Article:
DigIndy Related Projects
Combined Sewer Overflow (CSO) Projects
Combined sewers convey both storm (rain) water and wastewater (sewage) in one piping system. Historically, more than 800 communities across the United States built combined sewers once indoor plumbing became commonplace in the late 1800s.
During normal rain events with ¼-inch of rainfall or more, the combined system capacity can become overwhelmed, resulting in a mixture of storm water and wastewater overflowing into area waterways. This is referred to as a combined sewer overflow (CSO) event, which causes a threat to public health and the environment.
Our Consolidated Collection Sewer (CCS) projects are working to mitigate CSOs in the parts of Indianapolis where overflows occur and cause the greatest negative impact to our rivers, streams and treatment system as a whole.
Consolidated Collection Sewer Projects (CCS)
A large and long-overdue sanitary sewer rehabilitation program is underway at Citizens. Tens of millions of dollars are being spent to rehabilitate pipes that have, in some cases, been untouched since they were installed in the 1800s. Citizens is addressing the backlog of needed repairs by employing cured-in-place piping (CIPP) contractors to rehabilitate the lines and extend their service life by another 50-plus years.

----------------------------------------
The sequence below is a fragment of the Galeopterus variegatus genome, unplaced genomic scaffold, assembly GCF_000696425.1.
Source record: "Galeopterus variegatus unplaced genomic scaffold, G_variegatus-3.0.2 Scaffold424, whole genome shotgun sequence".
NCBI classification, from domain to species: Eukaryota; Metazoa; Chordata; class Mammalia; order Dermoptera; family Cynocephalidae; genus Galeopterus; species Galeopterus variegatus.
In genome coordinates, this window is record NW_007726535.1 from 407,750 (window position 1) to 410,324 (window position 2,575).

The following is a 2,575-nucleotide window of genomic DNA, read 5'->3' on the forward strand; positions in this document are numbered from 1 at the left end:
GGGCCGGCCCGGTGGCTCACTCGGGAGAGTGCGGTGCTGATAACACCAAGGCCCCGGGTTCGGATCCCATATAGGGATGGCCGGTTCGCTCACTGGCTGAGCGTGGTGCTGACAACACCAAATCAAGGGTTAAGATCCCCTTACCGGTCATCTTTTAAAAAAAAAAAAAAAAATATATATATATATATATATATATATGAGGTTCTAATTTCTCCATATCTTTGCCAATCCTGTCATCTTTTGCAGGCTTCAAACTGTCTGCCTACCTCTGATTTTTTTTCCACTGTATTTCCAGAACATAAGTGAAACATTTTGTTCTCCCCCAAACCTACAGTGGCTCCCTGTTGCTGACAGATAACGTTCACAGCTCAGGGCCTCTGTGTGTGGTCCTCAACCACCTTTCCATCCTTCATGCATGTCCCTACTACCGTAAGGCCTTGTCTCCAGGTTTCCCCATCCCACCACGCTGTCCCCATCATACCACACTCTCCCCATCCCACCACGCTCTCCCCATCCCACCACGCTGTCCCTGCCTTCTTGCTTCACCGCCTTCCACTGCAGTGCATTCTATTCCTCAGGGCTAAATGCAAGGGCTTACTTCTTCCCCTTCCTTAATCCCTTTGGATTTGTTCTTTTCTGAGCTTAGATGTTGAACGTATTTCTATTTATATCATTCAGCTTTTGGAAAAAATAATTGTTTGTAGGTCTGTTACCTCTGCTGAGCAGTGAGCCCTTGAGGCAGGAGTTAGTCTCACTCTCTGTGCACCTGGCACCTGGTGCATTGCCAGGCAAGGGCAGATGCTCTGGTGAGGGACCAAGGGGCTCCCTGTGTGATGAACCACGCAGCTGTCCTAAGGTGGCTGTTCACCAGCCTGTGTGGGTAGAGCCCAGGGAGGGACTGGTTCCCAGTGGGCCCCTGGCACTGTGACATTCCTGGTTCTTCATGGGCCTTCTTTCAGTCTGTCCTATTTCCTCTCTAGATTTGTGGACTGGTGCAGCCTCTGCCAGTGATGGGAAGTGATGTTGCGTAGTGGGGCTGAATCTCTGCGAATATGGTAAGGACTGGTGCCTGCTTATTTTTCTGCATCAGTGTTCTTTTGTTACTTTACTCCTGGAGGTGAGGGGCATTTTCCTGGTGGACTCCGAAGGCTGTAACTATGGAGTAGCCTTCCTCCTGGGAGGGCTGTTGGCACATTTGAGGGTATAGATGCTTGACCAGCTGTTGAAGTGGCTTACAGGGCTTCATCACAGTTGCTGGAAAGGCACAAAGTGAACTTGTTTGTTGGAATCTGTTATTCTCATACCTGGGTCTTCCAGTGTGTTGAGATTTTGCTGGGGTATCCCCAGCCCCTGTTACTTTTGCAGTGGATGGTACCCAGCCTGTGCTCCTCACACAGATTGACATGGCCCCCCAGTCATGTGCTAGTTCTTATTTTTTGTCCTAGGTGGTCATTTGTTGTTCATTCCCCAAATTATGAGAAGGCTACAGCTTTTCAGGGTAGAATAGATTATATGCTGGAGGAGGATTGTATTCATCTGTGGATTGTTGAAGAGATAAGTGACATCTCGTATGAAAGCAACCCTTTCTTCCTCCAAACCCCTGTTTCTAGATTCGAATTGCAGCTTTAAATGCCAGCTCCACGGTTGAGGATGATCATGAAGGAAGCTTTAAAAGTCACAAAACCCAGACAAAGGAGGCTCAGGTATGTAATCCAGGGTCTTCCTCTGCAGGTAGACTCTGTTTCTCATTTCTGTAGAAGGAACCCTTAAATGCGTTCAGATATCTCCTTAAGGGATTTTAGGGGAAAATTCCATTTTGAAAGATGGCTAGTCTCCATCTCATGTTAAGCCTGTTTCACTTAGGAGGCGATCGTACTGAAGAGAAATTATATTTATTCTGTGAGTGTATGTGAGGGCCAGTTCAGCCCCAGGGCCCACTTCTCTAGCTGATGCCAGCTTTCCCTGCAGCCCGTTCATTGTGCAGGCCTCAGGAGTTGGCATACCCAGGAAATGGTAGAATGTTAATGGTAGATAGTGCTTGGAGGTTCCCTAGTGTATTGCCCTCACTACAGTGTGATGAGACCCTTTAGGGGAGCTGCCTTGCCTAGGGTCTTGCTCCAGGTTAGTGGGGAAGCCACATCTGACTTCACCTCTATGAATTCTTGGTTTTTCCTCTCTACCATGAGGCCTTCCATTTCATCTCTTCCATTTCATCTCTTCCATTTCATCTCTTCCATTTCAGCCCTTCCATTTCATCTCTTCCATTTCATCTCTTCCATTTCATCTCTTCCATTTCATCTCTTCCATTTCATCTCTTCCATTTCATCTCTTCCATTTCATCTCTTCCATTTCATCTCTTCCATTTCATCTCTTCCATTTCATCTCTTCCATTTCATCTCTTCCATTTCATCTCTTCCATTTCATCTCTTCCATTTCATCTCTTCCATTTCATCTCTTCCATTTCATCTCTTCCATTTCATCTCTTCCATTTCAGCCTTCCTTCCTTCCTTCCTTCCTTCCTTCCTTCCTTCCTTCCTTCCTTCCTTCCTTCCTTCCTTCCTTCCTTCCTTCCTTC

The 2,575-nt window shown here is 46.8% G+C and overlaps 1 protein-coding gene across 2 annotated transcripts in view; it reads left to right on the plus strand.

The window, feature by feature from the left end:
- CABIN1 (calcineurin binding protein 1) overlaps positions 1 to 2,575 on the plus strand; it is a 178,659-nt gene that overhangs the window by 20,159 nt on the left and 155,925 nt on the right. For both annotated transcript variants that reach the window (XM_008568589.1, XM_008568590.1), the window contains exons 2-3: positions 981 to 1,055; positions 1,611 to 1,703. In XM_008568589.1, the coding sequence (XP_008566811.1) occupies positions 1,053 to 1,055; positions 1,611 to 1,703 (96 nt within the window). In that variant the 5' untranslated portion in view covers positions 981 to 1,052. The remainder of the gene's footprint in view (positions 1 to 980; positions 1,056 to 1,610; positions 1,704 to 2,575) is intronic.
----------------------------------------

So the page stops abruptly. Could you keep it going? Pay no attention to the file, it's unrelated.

CIPP lining starts by precisely measuring the existing or "host" pipe to determine the diameter, length and service connection locations. A felt tube is then manufactured to those exact specifications, saturated with resin, and shipped to the job site. Steam or water pressure is used to "invert" the tube down the host pipe where it will be "cured" using steam or hot water. The curing process lasts a few hours, and when completed, provides a new seamless and structurally sound pipe. Robotic tools are used to reinstate all service connections; and, in most cases, the projects are completed without any disruptions to the customer's service.
Since taking ownership of the wastewater utility, Citizens has installed over 100,000 linear feet of CIPP from pipes ranging in size from 8 inches to 72 inches. This rehabilitation program provides several important benefits for Citizens customers including: revitalized assets providing economic development opportunities, increased reliability of service through reduced asset failures, and increased safety for the traveling public by reducing the possibility of catastrophic failures causing sinkholes or voids under the pavement.
When sewage leaves homes and businesses, it is typically transported by gravity through sanitary sewers to one of Citizens Energy Group's two wastewater treatment plants.
However, there are instances when due to topography, bodies of water or streams; a lift station and force main sewer, which move sewage from a lower to higher elevation, are necessary.
10 Thousand Trees
Citizens Energy Group, Keep Indianapolis Beautiful, and the Indianapolis Department of Public Works (DPW) have joined forces to begin a long-term partnership to plant 10,000 trees across the city as a way to beautify neighborhoods and reduce combined sewer overflows to area waterways.